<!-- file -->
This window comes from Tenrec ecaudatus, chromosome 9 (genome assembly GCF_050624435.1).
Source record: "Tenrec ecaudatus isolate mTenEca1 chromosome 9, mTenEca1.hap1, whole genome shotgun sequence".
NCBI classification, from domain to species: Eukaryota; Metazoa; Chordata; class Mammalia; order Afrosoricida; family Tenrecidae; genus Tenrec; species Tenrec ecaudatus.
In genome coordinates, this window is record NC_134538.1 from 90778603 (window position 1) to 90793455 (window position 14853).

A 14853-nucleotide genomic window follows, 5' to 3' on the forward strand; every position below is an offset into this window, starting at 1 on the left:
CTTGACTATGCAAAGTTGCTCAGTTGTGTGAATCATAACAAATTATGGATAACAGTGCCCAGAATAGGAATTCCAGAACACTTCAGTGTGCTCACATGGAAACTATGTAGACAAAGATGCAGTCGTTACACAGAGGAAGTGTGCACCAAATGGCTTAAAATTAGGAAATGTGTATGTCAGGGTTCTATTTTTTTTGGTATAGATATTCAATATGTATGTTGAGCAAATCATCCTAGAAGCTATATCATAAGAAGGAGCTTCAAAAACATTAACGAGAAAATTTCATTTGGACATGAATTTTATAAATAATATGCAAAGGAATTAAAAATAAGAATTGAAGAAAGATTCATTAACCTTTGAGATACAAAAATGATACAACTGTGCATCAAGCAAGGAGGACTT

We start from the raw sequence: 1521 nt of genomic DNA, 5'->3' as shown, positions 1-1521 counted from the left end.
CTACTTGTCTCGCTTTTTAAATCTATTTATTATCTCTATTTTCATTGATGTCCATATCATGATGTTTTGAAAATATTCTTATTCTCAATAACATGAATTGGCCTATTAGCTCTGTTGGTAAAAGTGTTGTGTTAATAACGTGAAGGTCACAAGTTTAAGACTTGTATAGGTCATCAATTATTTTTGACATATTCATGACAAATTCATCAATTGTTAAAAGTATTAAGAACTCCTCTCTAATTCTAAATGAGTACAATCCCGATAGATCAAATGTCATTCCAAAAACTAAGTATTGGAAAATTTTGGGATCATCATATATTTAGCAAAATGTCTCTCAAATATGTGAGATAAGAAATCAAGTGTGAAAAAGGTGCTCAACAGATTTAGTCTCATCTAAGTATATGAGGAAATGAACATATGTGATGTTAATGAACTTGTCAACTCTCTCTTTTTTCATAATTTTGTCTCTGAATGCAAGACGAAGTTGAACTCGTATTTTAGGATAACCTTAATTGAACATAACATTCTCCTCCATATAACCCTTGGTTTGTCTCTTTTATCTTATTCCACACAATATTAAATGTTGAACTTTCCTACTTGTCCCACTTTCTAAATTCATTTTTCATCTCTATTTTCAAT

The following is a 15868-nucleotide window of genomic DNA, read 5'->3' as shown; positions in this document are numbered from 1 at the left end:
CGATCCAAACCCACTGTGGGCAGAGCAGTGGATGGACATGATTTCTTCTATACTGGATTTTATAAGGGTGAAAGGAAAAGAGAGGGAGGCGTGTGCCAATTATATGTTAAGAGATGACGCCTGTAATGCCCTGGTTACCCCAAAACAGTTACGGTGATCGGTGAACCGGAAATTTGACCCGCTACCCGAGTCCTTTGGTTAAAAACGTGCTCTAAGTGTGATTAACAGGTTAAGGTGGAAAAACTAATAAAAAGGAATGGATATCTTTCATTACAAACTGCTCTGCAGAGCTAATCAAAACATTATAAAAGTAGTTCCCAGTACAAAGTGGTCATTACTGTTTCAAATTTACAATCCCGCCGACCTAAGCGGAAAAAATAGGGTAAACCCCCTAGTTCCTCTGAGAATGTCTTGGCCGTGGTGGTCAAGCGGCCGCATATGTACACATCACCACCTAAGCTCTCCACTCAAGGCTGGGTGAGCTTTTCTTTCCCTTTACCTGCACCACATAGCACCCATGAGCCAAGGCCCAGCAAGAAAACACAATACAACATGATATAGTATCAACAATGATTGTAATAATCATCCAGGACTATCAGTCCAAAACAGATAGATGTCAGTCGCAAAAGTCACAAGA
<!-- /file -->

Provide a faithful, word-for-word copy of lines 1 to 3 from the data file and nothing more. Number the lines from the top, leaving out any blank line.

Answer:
This window comes from Tenrec ecaudatus, chromosome 9 (genome assembly GCF_050624435.1).
Source record: "Tenrec ecaudatus isolate mTenEca1 chromosome 9, mTenEca1.hap1, whole genome shotgun sequence".
NCBI classification, from domain to species: Eukaryota; Metazoa; Chordata; class Mammalia; order Afrosoricida; family Tenrecidae; genus Tenrec; species Tenrec ecaudatus.